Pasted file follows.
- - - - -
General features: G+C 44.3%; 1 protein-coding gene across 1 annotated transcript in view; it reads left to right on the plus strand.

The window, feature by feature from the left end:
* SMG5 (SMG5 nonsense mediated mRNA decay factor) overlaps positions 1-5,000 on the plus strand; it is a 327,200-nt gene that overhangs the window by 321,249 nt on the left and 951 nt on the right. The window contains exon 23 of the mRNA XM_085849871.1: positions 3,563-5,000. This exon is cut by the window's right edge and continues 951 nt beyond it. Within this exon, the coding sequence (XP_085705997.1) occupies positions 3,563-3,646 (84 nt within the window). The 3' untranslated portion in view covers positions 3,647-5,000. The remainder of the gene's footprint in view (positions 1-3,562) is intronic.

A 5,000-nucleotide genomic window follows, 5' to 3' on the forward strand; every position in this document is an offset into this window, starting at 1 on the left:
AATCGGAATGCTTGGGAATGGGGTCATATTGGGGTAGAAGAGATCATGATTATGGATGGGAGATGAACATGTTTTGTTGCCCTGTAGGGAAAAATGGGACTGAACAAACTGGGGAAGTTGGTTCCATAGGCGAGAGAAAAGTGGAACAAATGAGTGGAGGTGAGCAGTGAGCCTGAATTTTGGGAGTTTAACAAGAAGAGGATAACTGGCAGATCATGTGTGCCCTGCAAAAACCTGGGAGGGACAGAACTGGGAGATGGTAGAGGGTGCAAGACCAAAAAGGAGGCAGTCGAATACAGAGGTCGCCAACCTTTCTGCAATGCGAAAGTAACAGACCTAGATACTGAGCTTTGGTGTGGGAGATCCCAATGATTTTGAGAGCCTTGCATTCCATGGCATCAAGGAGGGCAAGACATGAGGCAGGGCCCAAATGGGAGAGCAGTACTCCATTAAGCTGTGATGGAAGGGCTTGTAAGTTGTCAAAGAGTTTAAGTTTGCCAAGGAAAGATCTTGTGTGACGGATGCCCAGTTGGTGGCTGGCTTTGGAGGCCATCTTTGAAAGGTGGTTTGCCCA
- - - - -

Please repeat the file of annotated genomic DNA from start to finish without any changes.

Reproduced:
General features: G+C 44.3%; 1 protein-coding gene across 1 annotated transcript in view; it reads left to right on the plus strand.

The window, feature by feature from the left end:
* SMG5 (SMG5 nonsense mediated mRNA decay factor) overlaps positions 1-5,000 on the plus strand; it is a 327,200-nt gene that overhangs the window by 321,249 nt on the left and 951 nt on the right. The window contains exon 23 of the mRNA XM_085849871.1: positions 3,563-5,000. This exon is cut by the window's right edge and continues 951 nt beyond it. Within this exon, the coding sequence (XP_085705997.1) occupies positions 3,563-3,646 (84 nt within the window). The 3' untranslated portion in view covers positions 3,647-5,000. The remainder of the gene's footprint in view (positions 1-3,562) is intronic.

A 5,000-nucleotide genomic window follows, 5' to 3' on the forward strand; every position in this document is an offset into this window, starting at 1 on the left:
AATCGGAATGCTTGGGAATGGGGTCATATTGGGGTAGAAGAGATCATGATTATGGATGGGAGATGAACATGTTTTGTTGCCCTGTAGGGAAAAATGGGACTGAACAAACTGGGGAAGTTGGTTCCATAGGCGAGAGAAAAGTGGAACAAATGAGTGGAGGTGAGCAGTGAGCCTGAATTTTGGGAGTTTAACAAGAAGAGGATAACTGGCAGATCATGTGTGCCCTGCAAAAACCTGGGAGGGACAGAACTGGGAGATGGTAGAGGGTGCAAGACCAAAAAGGAGGCAGTCGAATACAGAGGTCGCCAACCTTTCTGCAATGCGAAAGTAACAGACCTAGATACTGAGCTTTGGTGTGGGAGATCCCAATGATTTTGAGAGCCTTGCATTCCATGGCATCAAGGAGGGCAAGACATGAGGCAGGGCCCAAATGGGAGAGCAGTACTCCATTAAGCTGTGATGGAAGGGCTTGTAAGTTGTCAAAGAGTTTAAGTTTGCCAAGGAAAGATCTTGTGTGACGGATGCCCAGTTGGTGGCTGGCTTTGGAGGCCATCTTTGAAAGGTGGTTTGCCCA